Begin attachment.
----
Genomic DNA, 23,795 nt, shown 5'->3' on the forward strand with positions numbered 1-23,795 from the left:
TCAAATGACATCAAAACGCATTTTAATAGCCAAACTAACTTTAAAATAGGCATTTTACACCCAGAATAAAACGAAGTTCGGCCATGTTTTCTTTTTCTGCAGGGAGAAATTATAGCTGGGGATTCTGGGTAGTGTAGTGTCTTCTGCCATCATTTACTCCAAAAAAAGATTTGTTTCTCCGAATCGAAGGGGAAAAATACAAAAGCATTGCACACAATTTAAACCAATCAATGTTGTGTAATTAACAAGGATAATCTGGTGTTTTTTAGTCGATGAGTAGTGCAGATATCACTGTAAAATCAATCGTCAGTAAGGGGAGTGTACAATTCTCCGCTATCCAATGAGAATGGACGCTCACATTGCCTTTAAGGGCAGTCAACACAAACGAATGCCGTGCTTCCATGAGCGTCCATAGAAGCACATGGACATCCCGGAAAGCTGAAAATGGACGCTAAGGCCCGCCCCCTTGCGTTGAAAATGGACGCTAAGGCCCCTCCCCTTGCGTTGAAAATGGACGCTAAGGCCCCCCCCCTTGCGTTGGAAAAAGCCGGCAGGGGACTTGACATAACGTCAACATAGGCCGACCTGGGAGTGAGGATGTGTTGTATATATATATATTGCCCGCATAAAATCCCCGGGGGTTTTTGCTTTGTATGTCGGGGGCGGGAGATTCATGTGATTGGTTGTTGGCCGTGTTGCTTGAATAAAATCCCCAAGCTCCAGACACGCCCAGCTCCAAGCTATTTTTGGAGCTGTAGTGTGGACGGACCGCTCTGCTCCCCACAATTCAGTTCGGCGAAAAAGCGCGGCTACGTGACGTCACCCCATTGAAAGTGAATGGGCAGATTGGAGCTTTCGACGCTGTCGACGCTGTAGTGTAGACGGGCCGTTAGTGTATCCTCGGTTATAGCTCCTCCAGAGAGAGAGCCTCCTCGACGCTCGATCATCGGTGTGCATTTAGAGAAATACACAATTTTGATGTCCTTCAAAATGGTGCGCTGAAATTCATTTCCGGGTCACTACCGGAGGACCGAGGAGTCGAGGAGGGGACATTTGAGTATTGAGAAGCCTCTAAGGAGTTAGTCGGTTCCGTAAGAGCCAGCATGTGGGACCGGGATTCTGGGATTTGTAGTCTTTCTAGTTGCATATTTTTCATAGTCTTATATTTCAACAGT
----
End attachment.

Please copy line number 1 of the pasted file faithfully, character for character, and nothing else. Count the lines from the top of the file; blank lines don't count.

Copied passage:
Genomic DNA, 23,795 nt, shown 5'->3' on the forward strand with positions numbered 1-23,795 from the left: